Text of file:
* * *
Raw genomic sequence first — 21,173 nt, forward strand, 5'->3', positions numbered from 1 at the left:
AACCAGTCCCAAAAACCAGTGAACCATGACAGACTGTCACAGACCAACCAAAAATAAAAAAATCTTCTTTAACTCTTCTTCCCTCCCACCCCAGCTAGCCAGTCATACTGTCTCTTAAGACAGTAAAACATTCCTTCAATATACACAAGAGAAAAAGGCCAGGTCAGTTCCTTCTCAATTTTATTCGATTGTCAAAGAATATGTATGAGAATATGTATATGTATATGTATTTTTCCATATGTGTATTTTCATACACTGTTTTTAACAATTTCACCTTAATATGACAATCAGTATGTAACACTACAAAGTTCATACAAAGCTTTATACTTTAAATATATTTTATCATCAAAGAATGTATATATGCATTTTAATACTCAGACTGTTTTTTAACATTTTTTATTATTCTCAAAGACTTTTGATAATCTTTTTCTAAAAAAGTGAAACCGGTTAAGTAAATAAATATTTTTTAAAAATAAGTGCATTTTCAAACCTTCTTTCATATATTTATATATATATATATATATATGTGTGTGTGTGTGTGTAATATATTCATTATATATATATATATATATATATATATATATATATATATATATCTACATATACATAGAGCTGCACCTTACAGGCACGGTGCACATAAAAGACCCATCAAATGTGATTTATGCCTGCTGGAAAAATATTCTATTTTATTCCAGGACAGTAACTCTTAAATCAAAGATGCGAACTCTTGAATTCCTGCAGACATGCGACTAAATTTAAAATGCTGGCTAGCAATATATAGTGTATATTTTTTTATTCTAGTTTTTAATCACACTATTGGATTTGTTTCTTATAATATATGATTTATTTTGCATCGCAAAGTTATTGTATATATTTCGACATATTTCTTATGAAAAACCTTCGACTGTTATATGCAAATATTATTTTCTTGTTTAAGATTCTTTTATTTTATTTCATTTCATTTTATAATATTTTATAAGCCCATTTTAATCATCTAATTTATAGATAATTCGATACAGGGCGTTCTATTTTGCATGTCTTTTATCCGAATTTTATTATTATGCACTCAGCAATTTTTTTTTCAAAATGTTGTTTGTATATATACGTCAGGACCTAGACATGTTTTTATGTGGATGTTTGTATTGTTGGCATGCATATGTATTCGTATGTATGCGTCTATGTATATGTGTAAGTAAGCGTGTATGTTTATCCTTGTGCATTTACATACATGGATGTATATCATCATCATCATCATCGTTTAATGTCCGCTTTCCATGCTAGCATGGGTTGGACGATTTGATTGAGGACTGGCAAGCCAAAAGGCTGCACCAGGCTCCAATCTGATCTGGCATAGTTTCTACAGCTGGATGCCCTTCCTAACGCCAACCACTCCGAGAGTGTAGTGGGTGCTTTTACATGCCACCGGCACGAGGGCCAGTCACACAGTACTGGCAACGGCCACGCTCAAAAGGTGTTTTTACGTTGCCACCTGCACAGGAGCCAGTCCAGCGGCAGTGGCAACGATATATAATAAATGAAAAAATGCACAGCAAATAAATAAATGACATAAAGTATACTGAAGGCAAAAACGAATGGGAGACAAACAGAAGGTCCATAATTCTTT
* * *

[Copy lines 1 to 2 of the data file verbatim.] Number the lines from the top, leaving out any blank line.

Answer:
Raw genomic sequence first — 21,173 nt, forward strand, 5'->3', positions numbered from 1 at the left:
AACCAGTCCCAAAAACCAGTGAACCATGACAGACTGTCACAGACCAACCAAAAATAAAAAAATCTTCTTTAACTCTTCTTCCCTCCCACCCCAGCTAGCCAGTCATACTGTCTCTTAAGACAGTAAAACATTCCTTCAATATACACAAGAGAAAAAGGCCAGGTCAGTTCCTTCTCAATTTTATTCGATTGTCAAAGAATATGTATGAGAATATGTATATGTATATGTATTTTTCCATATGTGTATTTTCATACACTGTTTTTAACAATTTCACCTTAATATGACAATCAGTATGTAACACTACAAAGTTCATACAAAGCTTTATACTTTAAATATATTTTATCATCAAAGAATGTATATATGCATTTTAATACTCAGACTGTTTTTTAACATTTTTTATTATTCTCAAAGACTTTTGATAATCTTTTTCTAAAAAAGTGAAACCGGTTAAGTAAATAAATATTTTTTAAAAATAAGTGCATTTTCAAACCTTCTTTCATATATTTATATATATATATATATATATGTGTGTGTGTGTGTGTAATATATTCATTATATATATATATATATATATATATATATATATATATATATATCTACATATACATAGAGCTGCACCTTACAGGCACGGTGCACATAAAAGACCCATCAAATGTGATTTATGCCTGCTGGAAAAATATTCTATTTTATTCCAGGACAGTAACTCTTAAATCAAAGATGCGAACTCTTGAATTCCTGCAGACATGCGACTAAATTTAAAATGCTGGCTAGCAATATATAGTGTATATTTTTTTATTCTAGTTTTTAATCACACTATTGGATTTGTTTCTTATAATATATGATTTATTTTGCATCGCAAAGTTATTGTATATATTTCGACATATTTCTTATGAAAAACCTTCGACTGTTATATGCAAATATTATTTTCTTGTTTAAGATTCTTTTATTTTATTTCATTTCATTTTATAATATTTTATAAGCCCATTTTAATCATCTAATTTATAGATAATTCGATACAGGGCGTTCTATTTTGCATGTCTTTTATCCGAATTTTATTATTATGCACTCAGCAATTTTTTTTTCAAAATGTTGTTTGTATATATACGTCAGGACCTAGACATGTTTTTATGTGGATGTTTGTATTGTTGGCATGCATATGTATTCGTATGTATGCGTCTATGTATATGTGTAAGTAAGCGTGTATGTTTATCCTTGTGCATTTACATACATGGATGTATATCATCATCATCATCATCGTTTAATGTCCGCTTTCCATGCTAGCATGGGTTGGACGATTTGATTGAGGACTGGCAAGCCAAAAGGCTGCACCAGGCTCCAATCTGATCTGGCATAGTTTCTACAGCTGGATGCCCTTCCTAACGCCAACCACTCCGAGAGTGTAGTGGGTGCTTTTACATGCCACCGGCACGAGGGCCAGTCACACAGTACTGGCAACGGCCACGCTCAAAAGGTGTTTTTACGTTGCCACCTGCACAGGAGCCAGTCCAGCGGCAGTGGCAACGATATATAATAAATGAAAAAATGCACAGCAAATAAATAAATGACATAAAGTATACTGAAGGCAAAAACGAATGGGAGACAAACAGAAGGTCCATAATTCTTT